Rep Andy Biggs accused Democrats of forcing a victim of a mass shooting to relive her trauma on Wednesday after a young girl who survived the Uvalde massacre voluntarily recounted her experience in a pre-recorded video to the House Oversight Commitee.
The contentious moment occurred as the Arizona Republican joined with other GOP members of the panel to protest that firearm restrictions, including a ban on AR-15s, was not necessary after the military-style rifle was used in two massacres in Buffalo and Uvalde last month. His comments referred specifically to the testimony of Miah Cerrillo, a fourth-grader at Robb Elementary School, who told lawmakers in a pre-recorded video that she had played dead and covered herself in blood during the shooting to avoid the killer’s notice.
Ms Cerrillo’s testimony came by invitation, not coercion. Numerous witnesses with personal connections to the two shootings at Wednesday’s hearing called on lawmakers to pass restrictions on firearms, a call that conservative lawmakers are attempting to push back on.
“It’s particularly pernicious and outrageous to take an 11-year-old child, who graphically described how she spread a classmate’s blood upon her and feigned her own death, to make her relive that,” Mr Biggs told his Democratic colleagues at the hearing.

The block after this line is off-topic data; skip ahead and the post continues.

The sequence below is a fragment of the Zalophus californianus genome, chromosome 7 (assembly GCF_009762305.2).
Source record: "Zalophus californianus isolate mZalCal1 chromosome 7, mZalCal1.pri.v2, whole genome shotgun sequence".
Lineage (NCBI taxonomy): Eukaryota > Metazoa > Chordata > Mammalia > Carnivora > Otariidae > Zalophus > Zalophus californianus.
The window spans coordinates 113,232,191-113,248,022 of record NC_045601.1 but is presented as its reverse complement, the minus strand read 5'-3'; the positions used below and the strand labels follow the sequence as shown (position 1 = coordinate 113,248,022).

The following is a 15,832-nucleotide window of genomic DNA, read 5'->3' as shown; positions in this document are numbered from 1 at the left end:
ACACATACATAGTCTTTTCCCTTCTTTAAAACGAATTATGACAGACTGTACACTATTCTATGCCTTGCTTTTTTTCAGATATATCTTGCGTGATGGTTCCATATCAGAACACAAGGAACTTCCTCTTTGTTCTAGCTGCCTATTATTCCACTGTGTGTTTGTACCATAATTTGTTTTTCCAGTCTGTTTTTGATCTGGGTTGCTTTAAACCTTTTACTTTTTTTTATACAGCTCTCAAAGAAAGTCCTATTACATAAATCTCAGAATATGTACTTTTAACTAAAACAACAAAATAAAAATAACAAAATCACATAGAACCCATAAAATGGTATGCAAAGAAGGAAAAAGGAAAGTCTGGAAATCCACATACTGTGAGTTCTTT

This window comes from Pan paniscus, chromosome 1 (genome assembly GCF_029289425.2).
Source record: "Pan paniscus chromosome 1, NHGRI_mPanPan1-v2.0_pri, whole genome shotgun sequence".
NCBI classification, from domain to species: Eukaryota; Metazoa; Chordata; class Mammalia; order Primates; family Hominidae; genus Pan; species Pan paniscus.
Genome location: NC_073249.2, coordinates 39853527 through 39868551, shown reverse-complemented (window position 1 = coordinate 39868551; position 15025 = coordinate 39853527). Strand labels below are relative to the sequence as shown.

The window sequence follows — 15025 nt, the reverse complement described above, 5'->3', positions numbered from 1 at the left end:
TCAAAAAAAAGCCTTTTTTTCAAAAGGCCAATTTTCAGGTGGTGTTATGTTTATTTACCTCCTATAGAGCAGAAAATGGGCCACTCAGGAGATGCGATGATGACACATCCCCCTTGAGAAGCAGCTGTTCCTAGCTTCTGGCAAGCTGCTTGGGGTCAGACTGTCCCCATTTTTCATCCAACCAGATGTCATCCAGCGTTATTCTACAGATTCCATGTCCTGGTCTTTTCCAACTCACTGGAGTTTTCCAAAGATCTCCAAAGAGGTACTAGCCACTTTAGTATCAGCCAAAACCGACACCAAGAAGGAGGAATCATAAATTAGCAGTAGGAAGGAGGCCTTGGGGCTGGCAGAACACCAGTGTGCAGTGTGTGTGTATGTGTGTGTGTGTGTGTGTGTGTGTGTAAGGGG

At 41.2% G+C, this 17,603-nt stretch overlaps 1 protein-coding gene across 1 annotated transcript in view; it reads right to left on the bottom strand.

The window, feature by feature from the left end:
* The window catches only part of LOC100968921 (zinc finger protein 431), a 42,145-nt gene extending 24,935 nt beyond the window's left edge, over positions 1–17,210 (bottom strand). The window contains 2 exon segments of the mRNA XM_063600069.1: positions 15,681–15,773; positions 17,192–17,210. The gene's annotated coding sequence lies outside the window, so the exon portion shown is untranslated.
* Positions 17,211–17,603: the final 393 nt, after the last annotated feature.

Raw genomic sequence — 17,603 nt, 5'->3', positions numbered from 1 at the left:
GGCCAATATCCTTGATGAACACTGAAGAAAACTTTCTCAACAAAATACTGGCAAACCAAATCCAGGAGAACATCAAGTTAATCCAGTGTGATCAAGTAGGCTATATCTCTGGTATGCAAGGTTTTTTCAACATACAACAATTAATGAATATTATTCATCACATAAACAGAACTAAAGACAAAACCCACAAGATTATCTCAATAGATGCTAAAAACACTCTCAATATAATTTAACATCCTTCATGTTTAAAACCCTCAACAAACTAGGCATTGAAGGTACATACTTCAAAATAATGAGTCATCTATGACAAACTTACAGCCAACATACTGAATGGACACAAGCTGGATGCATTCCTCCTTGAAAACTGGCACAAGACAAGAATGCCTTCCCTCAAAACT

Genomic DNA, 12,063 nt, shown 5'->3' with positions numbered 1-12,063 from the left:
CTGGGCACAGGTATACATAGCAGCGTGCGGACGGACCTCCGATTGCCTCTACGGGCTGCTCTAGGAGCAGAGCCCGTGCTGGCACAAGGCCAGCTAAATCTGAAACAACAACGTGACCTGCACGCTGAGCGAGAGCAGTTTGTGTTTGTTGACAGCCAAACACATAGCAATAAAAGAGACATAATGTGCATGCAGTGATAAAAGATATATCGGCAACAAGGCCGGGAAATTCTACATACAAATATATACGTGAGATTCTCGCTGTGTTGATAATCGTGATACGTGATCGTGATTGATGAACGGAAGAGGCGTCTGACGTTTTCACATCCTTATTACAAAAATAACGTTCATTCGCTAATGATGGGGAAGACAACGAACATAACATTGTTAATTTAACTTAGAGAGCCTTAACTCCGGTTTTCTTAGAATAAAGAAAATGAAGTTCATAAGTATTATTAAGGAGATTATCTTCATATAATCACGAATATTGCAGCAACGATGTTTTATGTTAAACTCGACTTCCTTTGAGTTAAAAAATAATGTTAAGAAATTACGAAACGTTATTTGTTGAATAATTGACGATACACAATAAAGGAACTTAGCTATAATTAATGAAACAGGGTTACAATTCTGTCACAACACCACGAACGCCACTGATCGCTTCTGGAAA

“Today, during an Oversight hearing, Democrats used an 11 year old child who witnessed the Uvalde shooting as a political prop to advance their gun confiscation agenda,” Mr Biggs added on Twitter.
“They literally made her relive the trauma after she said she had PTSD from the experience,” charged the congressman.
Wednesday’s hearing followed a hearing of the Senate Judiciary Committee on domestic extremism a day earlier, and occurred amid negotiations in the Senate over legislation to respond to the twin massacres. A ban or further restriction on ownership of an AR-15 or other high-powered rifles is not likely to make it through the 50-50 Senate.
Republicans like Mr Biggs in the House have vowed to oppose any kind of new firearm restrictions, but their votes are largely unnecessary for the chamber’s Democratic majority to get legislation to the Senate.
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